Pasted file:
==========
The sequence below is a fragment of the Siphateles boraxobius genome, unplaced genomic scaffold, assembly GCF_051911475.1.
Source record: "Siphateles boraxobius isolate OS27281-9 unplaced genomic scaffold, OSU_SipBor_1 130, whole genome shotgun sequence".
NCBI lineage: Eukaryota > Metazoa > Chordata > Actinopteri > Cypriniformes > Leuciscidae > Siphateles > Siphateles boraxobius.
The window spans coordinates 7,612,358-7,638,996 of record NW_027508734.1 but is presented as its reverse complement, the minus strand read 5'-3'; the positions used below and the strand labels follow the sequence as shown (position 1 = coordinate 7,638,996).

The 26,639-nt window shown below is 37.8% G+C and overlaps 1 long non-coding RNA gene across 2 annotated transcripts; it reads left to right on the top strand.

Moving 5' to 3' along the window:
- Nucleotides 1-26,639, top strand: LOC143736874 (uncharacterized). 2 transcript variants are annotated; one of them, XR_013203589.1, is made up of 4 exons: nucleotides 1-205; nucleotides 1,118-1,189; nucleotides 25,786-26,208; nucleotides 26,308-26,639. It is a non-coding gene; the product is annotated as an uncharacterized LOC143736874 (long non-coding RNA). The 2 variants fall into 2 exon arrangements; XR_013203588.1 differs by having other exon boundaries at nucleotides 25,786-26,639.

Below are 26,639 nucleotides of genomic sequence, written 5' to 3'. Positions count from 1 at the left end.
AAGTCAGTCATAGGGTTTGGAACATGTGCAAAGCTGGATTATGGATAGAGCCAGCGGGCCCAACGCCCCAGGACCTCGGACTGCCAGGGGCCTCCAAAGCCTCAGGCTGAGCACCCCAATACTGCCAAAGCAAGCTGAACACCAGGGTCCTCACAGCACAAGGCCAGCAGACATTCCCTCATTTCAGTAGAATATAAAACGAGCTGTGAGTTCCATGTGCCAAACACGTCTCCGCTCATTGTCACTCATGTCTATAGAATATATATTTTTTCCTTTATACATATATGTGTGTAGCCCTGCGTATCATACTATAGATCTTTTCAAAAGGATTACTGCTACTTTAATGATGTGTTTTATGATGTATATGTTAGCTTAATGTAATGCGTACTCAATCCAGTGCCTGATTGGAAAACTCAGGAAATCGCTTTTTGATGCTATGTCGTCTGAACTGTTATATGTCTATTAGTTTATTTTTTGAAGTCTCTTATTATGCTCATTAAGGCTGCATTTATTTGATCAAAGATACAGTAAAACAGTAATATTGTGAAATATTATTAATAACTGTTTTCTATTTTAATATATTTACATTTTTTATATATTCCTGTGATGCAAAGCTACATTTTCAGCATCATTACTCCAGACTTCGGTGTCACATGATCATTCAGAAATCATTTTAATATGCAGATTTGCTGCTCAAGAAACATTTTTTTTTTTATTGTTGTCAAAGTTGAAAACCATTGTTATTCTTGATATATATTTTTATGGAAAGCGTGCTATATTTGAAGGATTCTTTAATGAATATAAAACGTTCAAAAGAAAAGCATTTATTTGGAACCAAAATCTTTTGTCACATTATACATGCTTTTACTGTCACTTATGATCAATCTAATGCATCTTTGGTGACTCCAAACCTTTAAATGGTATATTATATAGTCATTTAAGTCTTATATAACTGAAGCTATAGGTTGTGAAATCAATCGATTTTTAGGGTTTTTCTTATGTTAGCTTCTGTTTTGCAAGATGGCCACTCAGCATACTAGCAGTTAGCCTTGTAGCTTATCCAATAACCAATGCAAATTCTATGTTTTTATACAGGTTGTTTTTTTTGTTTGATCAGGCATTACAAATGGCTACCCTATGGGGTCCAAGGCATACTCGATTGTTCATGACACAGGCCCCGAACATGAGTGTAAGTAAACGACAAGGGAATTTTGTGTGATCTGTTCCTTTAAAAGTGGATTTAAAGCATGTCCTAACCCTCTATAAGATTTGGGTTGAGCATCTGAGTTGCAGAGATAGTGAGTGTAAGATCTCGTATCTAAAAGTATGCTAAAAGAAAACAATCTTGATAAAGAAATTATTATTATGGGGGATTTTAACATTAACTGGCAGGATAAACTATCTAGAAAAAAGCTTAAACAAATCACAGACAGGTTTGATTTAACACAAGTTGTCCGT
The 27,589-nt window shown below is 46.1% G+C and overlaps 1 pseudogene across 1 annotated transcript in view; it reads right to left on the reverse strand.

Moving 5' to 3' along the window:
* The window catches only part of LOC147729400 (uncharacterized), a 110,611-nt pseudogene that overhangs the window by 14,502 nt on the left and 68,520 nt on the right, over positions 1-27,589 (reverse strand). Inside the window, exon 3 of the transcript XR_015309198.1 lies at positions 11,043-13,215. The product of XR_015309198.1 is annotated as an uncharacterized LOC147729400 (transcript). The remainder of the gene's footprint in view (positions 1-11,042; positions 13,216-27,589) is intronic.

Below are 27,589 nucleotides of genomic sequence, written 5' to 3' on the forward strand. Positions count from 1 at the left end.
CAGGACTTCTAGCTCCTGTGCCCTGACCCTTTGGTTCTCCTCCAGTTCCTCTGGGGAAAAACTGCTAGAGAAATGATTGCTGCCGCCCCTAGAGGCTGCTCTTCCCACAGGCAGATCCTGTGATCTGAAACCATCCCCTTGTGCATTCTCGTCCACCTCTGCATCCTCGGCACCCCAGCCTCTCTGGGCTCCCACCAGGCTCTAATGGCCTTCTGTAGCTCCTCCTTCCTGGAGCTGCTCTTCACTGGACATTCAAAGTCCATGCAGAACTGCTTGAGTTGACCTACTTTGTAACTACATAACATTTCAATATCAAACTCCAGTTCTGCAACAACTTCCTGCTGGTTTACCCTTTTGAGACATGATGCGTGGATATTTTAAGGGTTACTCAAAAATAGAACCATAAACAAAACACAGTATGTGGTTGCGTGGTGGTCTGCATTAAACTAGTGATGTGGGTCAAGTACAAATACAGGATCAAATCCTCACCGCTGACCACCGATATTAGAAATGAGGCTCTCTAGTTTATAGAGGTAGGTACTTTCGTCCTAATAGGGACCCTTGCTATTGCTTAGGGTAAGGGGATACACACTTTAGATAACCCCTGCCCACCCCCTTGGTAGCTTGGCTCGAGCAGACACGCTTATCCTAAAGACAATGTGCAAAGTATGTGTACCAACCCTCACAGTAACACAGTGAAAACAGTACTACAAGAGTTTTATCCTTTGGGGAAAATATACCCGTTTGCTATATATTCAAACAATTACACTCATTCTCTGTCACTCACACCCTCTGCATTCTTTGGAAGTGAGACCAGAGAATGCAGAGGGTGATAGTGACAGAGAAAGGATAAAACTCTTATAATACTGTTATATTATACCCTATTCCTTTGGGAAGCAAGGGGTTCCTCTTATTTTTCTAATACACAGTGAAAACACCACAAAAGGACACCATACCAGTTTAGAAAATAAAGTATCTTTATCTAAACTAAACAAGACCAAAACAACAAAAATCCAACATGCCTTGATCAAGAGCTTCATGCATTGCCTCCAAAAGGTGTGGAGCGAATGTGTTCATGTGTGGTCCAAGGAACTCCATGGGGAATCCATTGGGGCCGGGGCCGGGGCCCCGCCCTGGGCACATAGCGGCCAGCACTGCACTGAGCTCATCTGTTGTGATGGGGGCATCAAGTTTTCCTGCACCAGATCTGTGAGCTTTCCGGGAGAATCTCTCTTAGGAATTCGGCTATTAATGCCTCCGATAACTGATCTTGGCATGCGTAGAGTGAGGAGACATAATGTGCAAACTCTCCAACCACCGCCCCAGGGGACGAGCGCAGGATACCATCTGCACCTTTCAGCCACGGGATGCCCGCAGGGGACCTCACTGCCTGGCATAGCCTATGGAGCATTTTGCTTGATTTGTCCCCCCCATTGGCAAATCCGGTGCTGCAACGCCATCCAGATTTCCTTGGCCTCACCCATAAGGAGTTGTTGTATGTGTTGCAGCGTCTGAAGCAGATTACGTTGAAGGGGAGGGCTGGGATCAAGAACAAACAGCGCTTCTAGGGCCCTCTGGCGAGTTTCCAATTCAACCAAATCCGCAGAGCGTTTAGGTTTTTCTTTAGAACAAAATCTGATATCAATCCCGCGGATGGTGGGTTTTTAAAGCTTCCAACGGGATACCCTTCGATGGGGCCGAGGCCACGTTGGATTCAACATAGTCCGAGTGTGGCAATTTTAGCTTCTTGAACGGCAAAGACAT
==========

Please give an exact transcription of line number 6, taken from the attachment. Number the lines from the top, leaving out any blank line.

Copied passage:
Moving 5' to 3' along the window: